It really doesn’t take much time or effort to really make an impact. Especially for the kids that have never had a chance to build anything. Even more so with a lot of the schools no longer offering any shop classes.
    I’m currently trying to put together a natural crafts series to help support a new environmental education center. We’ll build bird houses, bat houses, bamboo wind chimes, with a possibility of doing something with gourds and maybe even some basketweaving.

  3. Ivan says:

    My daughter has wanted to turn wood ever since she was little, so when she was 10 we bought her a cheap cummins lathe and she has had fun ever since. Problem is that I can’t get a bowl attachment since it has a strange 12TPI.

    Though she’s happy making candle sticks, table legs, etc.

  4. John says:

    Wow – this is so cool. My grandpa taught me how to rebuild a tractor engine and farm when I was a teenager and I have carried that all of my life as an engineer. My Dad taught me to build houses and cabinets. I am glad to know there is a boy out there that will excel in anything he wants to do because he has learned how to set and acomplish goals, and be passionate about an art.

    I have been trying to pass some of this on to my kids, and am finally getting a little interest from one of the three. Hats off to Grandpa and Dad of this boy – they have succeeded!

  5. Michael R. says:

    I’ve always been a fan of Matthias Wandel. He is the quintessential Maker and has been since he was young. His collection of projects over the years are very impressive:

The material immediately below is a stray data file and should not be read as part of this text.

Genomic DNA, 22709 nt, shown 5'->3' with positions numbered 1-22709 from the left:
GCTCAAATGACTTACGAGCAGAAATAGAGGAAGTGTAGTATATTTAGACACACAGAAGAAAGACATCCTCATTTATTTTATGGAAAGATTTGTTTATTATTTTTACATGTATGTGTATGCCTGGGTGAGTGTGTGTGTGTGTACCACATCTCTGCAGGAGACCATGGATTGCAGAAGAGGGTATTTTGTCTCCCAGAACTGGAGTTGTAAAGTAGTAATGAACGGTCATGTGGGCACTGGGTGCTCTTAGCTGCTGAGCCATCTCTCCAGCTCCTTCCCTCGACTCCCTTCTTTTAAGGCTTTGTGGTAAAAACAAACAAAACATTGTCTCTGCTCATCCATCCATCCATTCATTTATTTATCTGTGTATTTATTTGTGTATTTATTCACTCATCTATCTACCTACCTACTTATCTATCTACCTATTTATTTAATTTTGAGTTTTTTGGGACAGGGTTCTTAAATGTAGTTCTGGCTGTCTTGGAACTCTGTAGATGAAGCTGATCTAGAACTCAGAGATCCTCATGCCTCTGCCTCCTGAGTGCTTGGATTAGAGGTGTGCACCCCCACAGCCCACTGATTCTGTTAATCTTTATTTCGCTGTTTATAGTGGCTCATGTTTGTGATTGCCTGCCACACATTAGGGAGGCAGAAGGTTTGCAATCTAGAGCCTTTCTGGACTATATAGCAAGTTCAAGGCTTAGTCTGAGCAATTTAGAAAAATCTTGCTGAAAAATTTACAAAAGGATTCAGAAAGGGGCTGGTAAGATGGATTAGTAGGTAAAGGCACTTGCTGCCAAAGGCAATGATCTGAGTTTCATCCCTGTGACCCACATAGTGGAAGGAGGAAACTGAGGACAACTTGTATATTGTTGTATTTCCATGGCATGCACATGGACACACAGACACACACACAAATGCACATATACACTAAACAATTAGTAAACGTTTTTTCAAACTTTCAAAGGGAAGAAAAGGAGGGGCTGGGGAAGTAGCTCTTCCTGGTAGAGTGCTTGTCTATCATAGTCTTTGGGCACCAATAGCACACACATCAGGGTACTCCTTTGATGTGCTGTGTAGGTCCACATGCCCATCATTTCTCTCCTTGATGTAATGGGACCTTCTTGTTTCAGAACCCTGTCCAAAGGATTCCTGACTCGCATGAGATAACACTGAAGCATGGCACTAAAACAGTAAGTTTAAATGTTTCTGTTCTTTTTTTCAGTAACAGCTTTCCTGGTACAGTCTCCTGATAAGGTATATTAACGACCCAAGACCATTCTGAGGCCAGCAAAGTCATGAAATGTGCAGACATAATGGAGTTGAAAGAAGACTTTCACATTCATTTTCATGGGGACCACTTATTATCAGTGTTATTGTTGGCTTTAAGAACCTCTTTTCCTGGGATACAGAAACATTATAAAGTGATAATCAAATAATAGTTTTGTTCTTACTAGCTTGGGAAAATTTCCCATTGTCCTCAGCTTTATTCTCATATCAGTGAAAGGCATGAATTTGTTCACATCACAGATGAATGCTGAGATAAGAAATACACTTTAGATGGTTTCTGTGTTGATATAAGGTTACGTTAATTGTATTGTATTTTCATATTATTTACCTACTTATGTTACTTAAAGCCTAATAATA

http://woodgears.ca/

  6. Mary Stammen says:

    Mr. Cage…. I am Talon’s Mom. Someone called me tonight to tell me about your Blog about Talon. Way fun to read. I am going to print it out to show both Talon and his Grandpa. Right now Talon is up on an island in Northern Minnesota building two log cabins. His plan is to make a woodworking shop in the smaller cabin. He is planning to use only traditional (non electric) tools. He calls us three times a day to let us know of his progress. We visit him on the weekends. When he is not at the island he is in his Grandpa’s workshop. He has many woodworking friends!!! All over the age of 65. So Thanks for writing about him. Thought you would enjoy reading more about this unique kid. Talon’s Mom

  7. Squidwelder says:

    This is awesome. I’m glad to see that people are still willing to teach things to younger folk. Being (humbly) one of the more experienced people in my shop full of 19-20 year-olds at the moment, I can attest that it’s the greatest thing to see someone who might have just been scared off by a project before you came along complete it because you showed them something.

    This story has really warmed my heart and given me resolve. I hope I can pass my trade on to my son like that someday. I’ll have to wait for him to be a little older to hold a stinger though, he’s still working on holding his light stick.

    It’s really awesome to hear from Mrs Stammen! Best of luck to your son!